Millions of low-income households and people who lost their jobs last year could soon receive a $ 50 monthly subsidy to help pay their internet bills. The Federal Communications Commission on Thursday approved a $ 3.2 billion plan to provide the aid to help more households pay for Internet access during the pandemic.
The program will be open to households already participating in a low-income or pandemic assistance program offered by broadband service, as well as to individuals already enrolled in the FCC Low-income Lifeline program. and households with children receiving free or reduced services. -Price of school meals. In addition, the program will be open to people who lost their jobs and saw their income reduced last year, the agency said.
Jessica Rosenworcel, Acting Chairman of the FCC, said in a statement that the program would be open to eligible households within the next 60 days.
The program’s eligibility guidelines could also open up the program to the 117 million households that lost income from work since March 13, when the pandemic shut down the economy, according to recent U.S. Census data. those households have seen hours cut without losing their jobs.
Experts say the potential pool of eligible families can quickly exceed program funding. Once the $ 3.2 billion is exhausted, the program will end, according to the National Alliance for Digital Inclusion, a group that advocates for broadband access.
“There are two things you need to know about this program: one is that it is very good and in place, and two, it is definitely not enough,” said Phillip Lovell, vice president of policy development and government relations at the Alliance for Excellent Education. a non-profit organization. which focuses on improving the educational outcomes of high school students.
A broadband access gap of $ 12 billion
The education group estimates that between $ 7 billion and $ 12 billion would be needed to provide broadband access to the millions of children who currently have no access, a problem that has been exacerbated during the pandemic as nearly all schools have switched to online instruction. Approximately 17 million children are unable to log into remote instruction due to the so-called “homework gap,” according to a July study by the Alliance for Excellent Education, the National Association for Indian Education, the National Urban League, and UnidosUS.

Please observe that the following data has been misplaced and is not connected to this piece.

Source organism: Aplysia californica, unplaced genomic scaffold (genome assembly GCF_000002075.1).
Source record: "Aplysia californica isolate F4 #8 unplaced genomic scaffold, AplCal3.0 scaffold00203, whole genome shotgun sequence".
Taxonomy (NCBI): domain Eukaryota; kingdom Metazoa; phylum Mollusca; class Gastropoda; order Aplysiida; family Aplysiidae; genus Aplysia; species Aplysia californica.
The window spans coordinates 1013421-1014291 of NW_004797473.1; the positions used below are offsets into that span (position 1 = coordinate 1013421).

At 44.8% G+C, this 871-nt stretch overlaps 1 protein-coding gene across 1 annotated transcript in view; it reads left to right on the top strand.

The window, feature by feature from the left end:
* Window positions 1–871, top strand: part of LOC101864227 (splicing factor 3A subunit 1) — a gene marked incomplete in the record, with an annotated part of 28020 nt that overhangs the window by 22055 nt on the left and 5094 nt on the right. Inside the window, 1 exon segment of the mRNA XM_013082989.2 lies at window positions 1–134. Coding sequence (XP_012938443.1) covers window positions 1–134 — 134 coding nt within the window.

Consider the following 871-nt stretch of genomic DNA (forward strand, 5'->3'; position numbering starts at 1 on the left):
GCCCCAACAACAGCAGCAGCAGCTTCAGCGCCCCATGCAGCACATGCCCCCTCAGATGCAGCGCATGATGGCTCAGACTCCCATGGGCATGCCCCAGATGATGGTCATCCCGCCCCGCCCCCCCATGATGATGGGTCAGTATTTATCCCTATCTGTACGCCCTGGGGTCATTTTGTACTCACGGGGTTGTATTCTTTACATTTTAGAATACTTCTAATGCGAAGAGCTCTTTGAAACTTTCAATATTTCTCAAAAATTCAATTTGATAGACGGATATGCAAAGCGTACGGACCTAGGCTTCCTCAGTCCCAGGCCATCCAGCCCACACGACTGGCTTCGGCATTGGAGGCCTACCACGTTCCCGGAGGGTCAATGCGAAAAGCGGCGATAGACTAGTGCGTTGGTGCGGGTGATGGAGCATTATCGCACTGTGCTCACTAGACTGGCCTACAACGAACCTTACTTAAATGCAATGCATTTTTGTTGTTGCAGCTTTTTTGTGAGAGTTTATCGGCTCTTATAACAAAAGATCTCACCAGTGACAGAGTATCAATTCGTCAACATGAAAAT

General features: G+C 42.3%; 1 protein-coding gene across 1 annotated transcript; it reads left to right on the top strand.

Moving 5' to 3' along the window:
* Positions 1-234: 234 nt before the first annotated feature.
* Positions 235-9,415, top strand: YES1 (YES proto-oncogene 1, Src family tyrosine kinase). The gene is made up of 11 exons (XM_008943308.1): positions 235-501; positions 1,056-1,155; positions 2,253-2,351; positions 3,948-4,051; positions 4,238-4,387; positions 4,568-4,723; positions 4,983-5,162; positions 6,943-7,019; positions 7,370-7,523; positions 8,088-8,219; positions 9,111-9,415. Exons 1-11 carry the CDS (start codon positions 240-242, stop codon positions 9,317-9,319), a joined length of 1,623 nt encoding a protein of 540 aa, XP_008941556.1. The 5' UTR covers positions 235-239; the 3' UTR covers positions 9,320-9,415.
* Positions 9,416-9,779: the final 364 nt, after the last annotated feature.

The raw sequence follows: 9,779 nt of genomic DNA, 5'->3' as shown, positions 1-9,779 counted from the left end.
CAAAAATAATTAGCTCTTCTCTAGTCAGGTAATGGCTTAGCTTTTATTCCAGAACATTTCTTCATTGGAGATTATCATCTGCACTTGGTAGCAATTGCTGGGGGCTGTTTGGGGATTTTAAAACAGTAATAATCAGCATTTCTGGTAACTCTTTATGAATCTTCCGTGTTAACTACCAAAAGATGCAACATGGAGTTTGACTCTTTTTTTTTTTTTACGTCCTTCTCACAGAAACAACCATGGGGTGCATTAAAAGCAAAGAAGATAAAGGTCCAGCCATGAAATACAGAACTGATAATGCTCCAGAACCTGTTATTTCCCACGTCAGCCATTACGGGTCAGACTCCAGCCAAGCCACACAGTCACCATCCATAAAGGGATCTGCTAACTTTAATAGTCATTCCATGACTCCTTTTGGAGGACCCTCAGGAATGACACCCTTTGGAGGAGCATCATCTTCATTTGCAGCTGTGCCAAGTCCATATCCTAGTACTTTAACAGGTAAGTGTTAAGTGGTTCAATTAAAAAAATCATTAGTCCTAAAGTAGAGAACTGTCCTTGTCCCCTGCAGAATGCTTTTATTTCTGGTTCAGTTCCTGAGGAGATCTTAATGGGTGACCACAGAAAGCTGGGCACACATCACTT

The FCC’s grant program is “a great victory for human rights,” said Dayton Young, director of products for Fight for the Future, a group that advocates for Internet access.
But, Young added, it represents “the minimum relief we should provide to people across the United States who are struggling with the impact of COVID-19. No one should have to make a decision between buying food and paying for internet access so their Children can attend classes online, and yet that is a decision that countless people have been forced to make in the last year. “
The FCC’s Rosenworcel said the program aims to help people who have had to sit in parking lots or outside a public library to pick up a Wi-Fi signal, as well as free up family budgets that have been squeezed by the economic shock. of the pandemic. An analysis of Internet bills by the Wall Street Journal found that the average bill for independent broadband service was about $ 66 a month.
The FCC program will also include a one-time $ 100 discount on a computer or tablet for eligible households. The discount for Internet service will be up to $ 75 per month for those who live on tribal lands.